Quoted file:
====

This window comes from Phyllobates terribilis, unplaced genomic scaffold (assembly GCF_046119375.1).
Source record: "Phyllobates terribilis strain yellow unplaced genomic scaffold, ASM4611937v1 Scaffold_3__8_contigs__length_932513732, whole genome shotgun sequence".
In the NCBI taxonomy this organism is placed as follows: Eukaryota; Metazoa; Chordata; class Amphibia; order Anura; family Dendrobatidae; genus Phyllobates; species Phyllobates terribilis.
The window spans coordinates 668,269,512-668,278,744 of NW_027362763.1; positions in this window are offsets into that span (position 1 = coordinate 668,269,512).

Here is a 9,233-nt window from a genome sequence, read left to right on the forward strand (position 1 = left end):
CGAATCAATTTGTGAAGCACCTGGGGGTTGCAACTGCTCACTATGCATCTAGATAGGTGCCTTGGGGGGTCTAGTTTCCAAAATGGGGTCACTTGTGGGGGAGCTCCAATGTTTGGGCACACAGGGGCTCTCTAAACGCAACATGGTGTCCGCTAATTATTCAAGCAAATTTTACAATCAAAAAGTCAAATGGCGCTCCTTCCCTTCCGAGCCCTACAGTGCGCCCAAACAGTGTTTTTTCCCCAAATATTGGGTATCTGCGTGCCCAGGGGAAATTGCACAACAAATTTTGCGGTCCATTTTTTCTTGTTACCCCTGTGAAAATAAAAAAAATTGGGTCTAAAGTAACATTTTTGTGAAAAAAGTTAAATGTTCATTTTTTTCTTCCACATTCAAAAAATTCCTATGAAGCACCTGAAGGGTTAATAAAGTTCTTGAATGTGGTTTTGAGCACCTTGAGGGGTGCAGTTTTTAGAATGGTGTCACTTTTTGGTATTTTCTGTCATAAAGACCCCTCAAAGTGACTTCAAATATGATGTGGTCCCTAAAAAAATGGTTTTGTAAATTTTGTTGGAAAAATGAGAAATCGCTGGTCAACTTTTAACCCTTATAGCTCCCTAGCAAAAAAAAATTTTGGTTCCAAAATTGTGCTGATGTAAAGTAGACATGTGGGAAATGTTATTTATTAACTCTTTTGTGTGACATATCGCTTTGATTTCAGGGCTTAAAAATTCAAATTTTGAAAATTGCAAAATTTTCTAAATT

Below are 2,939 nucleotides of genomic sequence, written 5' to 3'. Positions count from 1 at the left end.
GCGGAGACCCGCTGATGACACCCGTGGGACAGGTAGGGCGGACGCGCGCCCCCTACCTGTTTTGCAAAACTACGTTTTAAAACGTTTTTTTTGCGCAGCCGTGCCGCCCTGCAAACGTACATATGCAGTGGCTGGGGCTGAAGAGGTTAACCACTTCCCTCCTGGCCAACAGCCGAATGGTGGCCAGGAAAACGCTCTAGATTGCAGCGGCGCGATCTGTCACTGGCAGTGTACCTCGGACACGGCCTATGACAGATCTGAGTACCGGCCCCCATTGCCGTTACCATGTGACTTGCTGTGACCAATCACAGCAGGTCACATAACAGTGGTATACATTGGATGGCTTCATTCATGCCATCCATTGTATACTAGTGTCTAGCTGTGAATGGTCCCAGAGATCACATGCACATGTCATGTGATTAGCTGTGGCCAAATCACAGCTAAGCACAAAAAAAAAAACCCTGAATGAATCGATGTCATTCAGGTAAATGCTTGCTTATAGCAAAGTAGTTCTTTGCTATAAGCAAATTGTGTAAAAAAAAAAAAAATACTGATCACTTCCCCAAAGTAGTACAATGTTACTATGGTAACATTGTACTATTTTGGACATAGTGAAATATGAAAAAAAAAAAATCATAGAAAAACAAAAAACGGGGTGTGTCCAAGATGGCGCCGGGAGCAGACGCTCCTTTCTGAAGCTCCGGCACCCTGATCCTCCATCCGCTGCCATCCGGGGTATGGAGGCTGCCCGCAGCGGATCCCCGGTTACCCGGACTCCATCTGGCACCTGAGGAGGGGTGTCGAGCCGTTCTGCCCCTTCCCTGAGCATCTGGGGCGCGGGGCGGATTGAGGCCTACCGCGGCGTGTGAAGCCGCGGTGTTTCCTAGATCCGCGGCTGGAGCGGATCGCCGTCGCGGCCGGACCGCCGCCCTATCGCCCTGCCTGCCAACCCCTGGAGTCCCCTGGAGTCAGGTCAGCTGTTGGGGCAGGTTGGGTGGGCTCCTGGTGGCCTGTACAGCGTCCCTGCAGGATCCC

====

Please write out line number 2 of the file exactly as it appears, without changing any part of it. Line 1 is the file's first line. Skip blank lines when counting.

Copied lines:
Source record: "Phyllobates terribilis strain yellow unplaced genomic scaffold, ASM4611937v1 Scaffold_3__8_contigs__length_932513732, whole genome shotgun sequence".